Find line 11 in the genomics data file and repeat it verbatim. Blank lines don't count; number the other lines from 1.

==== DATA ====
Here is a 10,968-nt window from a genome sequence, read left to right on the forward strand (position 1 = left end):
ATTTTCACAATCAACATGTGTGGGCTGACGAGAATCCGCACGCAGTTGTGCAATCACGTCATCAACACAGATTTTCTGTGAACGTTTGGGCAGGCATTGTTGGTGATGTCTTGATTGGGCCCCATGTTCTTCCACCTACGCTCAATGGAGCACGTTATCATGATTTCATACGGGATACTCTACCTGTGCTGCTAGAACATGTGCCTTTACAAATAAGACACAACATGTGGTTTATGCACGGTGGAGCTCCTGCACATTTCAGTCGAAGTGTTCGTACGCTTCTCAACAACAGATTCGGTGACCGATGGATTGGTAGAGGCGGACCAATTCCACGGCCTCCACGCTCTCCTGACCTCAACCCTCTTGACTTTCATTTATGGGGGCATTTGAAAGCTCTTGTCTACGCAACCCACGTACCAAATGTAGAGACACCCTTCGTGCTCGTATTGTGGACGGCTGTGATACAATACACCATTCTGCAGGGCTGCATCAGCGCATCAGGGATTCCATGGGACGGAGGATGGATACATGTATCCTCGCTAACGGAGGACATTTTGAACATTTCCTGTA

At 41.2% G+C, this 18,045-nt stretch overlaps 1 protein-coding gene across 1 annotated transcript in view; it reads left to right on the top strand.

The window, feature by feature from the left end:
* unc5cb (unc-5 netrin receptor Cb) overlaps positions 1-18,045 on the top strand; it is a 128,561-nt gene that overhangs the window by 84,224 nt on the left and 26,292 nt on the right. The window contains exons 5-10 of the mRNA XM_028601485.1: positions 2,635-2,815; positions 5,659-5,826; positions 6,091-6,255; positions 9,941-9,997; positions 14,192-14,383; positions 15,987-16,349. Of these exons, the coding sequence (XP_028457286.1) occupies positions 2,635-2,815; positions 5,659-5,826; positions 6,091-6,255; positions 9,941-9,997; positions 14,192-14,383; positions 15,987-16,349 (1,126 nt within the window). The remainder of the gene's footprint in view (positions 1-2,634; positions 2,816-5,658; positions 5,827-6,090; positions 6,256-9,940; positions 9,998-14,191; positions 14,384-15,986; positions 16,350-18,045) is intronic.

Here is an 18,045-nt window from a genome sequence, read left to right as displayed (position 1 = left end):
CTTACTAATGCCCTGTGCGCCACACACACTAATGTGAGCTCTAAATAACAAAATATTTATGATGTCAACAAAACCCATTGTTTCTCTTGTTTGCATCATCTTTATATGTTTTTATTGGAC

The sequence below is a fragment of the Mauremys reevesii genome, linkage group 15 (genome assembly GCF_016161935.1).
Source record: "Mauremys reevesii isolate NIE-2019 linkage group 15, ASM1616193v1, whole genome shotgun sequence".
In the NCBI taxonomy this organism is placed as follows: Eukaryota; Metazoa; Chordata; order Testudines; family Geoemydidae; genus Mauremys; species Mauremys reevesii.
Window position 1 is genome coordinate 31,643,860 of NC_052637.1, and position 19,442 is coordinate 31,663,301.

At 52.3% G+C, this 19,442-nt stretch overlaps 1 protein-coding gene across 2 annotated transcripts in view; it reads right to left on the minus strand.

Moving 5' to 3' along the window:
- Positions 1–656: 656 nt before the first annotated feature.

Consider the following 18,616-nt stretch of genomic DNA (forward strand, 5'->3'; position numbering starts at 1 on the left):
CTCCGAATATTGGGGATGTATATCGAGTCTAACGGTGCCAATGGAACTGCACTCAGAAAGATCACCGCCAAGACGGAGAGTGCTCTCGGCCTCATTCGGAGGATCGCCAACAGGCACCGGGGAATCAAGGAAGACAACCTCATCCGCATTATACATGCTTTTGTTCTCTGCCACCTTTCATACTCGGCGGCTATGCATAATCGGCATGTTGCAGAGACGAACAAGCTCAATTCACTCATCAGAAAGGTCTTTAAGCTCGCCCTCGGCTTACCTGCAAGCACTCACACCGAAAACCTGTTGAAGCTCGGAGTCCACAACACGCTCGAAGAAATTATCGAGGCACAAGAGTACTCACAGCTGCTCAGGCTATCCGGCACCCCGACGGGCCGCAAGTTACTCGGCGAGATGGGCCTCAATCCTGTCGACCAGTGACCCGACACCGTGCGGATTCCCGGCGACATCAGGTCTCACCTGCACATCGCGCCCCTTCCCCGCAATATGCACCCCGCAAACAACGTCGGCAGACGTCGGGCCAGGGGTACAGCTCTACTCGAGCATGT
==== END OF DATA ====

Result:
Window position 1 is genome coordinate 31,643,860 of NC_052637.1, and position 19,442 is coordinate 31,663,301.